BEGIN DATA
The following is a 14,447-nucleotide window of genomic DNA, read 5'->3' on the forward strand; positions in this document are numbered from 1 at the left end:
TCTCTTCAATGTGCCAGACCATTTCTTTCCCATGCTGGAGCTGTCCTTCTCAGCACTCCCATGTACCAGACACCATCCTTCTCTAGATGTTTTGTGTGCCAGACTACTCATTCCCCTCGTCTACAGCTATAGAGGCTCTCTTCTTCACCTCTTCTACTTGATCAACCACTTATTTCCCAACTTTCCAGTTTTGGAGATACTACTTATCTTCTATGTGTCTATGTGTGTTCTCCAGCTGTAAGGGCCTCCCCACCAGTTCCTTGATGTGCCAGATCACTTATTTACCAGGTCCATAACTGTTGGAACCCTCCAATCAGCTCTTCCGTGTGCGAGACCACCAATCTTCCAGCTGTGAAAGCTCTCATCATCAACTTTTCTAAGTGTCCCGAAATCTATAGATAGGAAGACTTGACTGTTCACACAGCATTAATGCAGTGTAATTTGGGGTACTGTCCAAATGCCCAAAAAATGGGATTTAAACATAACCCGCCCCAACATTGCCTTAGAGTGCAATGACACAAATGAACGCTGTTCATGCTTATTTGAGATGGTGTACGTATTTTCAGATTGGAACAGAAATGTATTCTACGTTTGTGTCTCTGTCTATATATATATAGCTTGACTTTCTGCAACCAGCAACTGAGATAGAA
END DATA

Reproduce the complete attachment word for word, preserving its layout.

The following is a 14,447-nucleotide window of genomic DNA, read 5'->3' on the forward strand; positions in this document are numbered from 1 at the left end:
TCTCTTCAATGTGCCAGACCATTTCTTTCCCATGCTGGAGCTGTCCTTCTCAGCACTCCCATGTACCAGACACCATCCTTCTCTAGATGTTTTGTGTGCCAGACTACTCATTCCCCTCGTCTACAGCTATAGAGGCTCTCTTCTTCACCTCTTCTACTTGATCAACCACTTATTTCCCAACTTTCCAGTTTTGGAGATACTACTTATCTTCTATGTGTCTATGTGTGTTCTCCAGCTGTAAGGGCCTCCCCACCAGTTCCTTGATGTGCCAGATCACTTATTTACCAGGTCCATAACTGTTGGAACCCTCCAATCAGCTCTTCCGTGTGCGAGACCACCAATCTTCCAGCTGTGAAAGCTCTCATCATCAACTTTTCTAAGTGTCCCGAAATCTATAGATAGGAAGACTTGACTGTTCACACAGCATTAATGCAGTGTAATTTGGGGTACTGTCCAAATGCCCAAAAAATGGGATTTAAACATAACCCGCCCCAACATTGCCTTAGAGTGCAATGACACAAATGAACGCTGTTCATGCTTATTTGAGATGGTGTACGTATTTTCAGATTGGAACAGAAATGTATTCTACGTTTGTGTCTCTGTCTATATATATATAGCTTGACTTTCTGCAACCAGCAACTGAGATAGAA